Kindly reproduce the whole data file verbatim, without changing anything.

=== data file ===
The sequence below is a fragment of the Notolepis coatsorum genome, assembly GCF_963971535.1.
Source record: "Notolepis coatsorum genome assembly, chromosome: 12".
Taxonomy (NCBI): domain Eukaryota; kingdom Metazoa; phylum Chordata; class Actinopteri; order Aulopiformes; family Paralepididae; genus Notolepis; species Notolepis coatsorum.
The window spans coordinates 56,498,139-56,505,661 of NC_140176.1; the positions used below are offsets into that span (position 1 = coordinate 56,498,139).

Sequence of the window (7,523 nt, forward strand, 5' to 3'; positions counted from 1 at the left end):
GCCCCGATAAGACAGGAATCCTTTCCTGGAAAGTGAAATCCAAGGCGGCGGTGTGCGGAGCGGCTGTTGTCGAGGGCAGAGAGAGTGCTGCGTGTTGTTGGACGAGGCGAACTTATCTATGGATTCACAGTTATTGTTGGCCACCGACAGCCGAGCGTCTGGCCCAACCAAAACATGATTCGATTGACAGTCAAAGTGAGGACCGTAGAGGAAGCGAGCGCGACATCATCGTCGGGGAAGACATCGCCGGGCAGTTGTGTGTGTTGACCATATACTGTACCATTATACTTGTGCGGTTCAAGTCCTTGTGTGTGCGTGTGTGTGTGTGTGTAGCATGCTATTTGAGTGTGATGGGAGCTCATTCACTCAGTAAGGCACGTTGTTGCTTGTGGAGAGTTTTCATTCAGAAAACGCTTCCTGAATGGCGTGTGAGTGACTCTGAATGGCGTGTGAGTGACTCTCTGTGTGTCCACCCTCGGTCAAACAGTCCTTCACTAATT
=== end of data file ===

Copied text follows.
The sequence below is a fragment of the Notolepis coatsorum genome, assembly GCF_963971535.1.
Source record: "Notolepis coatsorum genome assembly, chromosome: 12".
Taxonomy (NCBI): domain Eukaryota; kingdom Metazoa; phylum Chordata; class Actinopteri; order Aulopiformes; family Paralepididae; genus Notolepis; species Notolepis coatsorum.
The window spans coordinates 56,498,139-56,505,661 of NC_140176.1; the positions used below are offsets into that span (position 1 = coordinate 56,498,139).

Sequence of the window (7,523 nt, forward strand, 5' to 3'; positions counted from 1 at the left end):
GCCCCGATAAGACAGGAATCCTTTCCTGGAAAGTGAAATCCAAGGCGGCGGTGTGCGGAGCGGCTGTTGTCGAGGGCAGAGAGAGTGCTGCGTGTTGTTGGACGAGGCGAACTTATCTATGGATTCACAGTTATTGTTGGCCACCGACAGCCGAGCGTCTGGCCCAACCAAAACATGATTCGATTGACAGTCAAAGTGAGGACCGTAGAGGAAGCGAGCGCGACATCATCGTCGGGGAAGACATCGCCGGGCAGTTGTGTGTGTTGACCATATACTGTACCATTATACTTGTGCGGTTCAAGTCCTTGTGTGTGCGTGTGTGTGTGTGTGTAGCATGCTATTTGAGTGTGATGGGAGCTCATTCACTCAGTAAGGCACGTTGTTGCTTGTGGAGAGTTTTCATTCAGAAAACGCTTCCTGAATGGCGTGTGAGTGACTCTGAATGGCGTGTGAGTGACTCTCTGTGTGTCCACCCTCGGTCAAACAGTCCTTCACTAATT